By 2030, the United States could see a shortage of up to 120,000 physicians. Between the onset of COVID-19 and November 2021, the healthcare sector lost close to half a million workers. To access the complete Anesthesia Provider Shortage report, fill out the form below.

View The Full Anesthesia Provider Shortage White Paper Here:


In the field of anesthesia, there are currently 42,264 active anesthesiologists and 56,000 active certified registered nurse anesthetists (CRNAs). By 2033, The Association of American Medical Colleges (AAMC) predicts that there will be a shortage of 12,500 anesthesiologists, nearly 30% of the current staff. CRNA shortages are also predicted, especially for rural communities. By 2025, it is estimated there will be a gap of between 200,000 to 450,000 nurses for direct patient care.

Anesthesiologist shortage

The overall demand for physicians and advanced practitioners — including specialists in anesthesiology — will surge faster than the supply for the foreseeable future.

Anesthesiologist Supply and Demand

  • Over 17% of anesthesiologists are nearing retirement, and 56% are older than the age of 55.
  • Currently, there are 7,727 people per one active anesthesiologist.

CRNA Supply and Demand

  • Of the current CRNA population, 62% are 40 years or older.
  • CRNAs represent more than 80% of anesthesia providers in rural counties.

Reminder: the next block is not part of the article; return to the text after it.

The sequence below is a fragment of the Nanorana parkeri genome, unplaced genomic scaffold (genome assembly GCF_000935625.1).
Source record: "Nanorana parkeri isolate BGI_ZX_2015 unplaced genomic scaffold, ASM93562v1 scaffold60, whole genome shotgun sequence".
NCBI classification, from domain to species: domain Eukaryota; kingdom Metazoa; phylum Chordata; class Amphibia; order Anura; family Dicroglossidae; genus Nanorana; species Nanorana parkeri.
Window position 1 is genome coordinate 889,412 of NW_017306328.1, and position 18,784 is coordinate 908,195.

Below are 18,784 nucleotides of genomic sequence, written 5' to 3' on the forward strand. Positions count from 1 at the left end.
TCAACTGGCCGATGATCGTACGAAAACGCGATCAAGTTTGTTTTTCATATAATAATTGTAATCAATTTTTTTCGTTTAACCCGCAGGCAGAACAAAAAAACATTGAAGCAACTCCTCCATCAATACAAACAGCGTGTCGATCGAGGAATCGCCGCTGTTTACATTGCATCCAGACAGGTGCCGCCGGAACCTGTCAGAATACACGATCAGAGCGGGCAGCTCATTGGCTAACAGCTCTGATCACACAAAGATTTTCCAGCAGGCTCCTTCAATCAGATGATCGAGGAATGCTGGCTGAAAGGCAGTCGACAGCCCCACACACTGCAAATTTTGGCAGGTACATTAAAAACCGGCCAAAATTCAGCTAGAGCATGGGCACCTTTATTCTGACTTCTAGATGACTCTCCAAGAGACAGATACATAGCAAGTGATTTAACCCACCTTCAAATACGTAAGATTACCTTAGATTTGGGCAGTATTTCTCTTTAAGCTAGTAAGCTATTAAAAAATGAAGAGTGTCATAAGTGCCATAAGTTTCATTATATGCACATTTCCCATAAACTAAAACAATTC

• It is estimated that 30,200 new APRNs in master’s and doctoral programs will be required each year through 2031 to meet the rising demand for care. 

Currently active Anesthesiologists and CRNAs

Anesthesiologist Job Outlook

The employment growth of physicians and surgeons between 2021 and 2031 is projected to increase by 3%. 

CRNA Job Outlook

  • The job outlook for the advanced practice registered nurse (APRN) workforce, including nurse practitioners, nurse anesthetists, and nurse midwives, is expected to grow 40% from 2021 through 2031.

Impact on Revenue

Surgical services revenue

Surgical services make up about 60% of a facility's revenue. The OR is one of the more challenging hospital sectors to keep adequately staffed and optimally utilized. Healthcare leaders continue to face challenges in how to prioritize the recruitment and retention of surgeons, anesthesia providers, and OR staff. These roles are critical to maintaining revenue and providing a continuity of care for the communities a hospital or health system supports.

Burnout Among Anesthesia Providers

  • Last year, 47% of anesthesiologists reported being burned out. 
  •  56% of CRNAs shared that they felt very or somewhat burned out. 

Overcoming The Anesthesia Provider Shortage

As healthcare facilities face a shortage of anesthesiologists and CRNAs, it's crucial to find effective solutions to ensure patients always have access to anesthesia care. Many healthcare organizations have turned to interim directors and anesthesiology locum tenens to fill critical roles and supplement existing staff. Download our in-depth white paper to learn how hospitals and healthcare facilities can address the growing anesthesia provider shortage.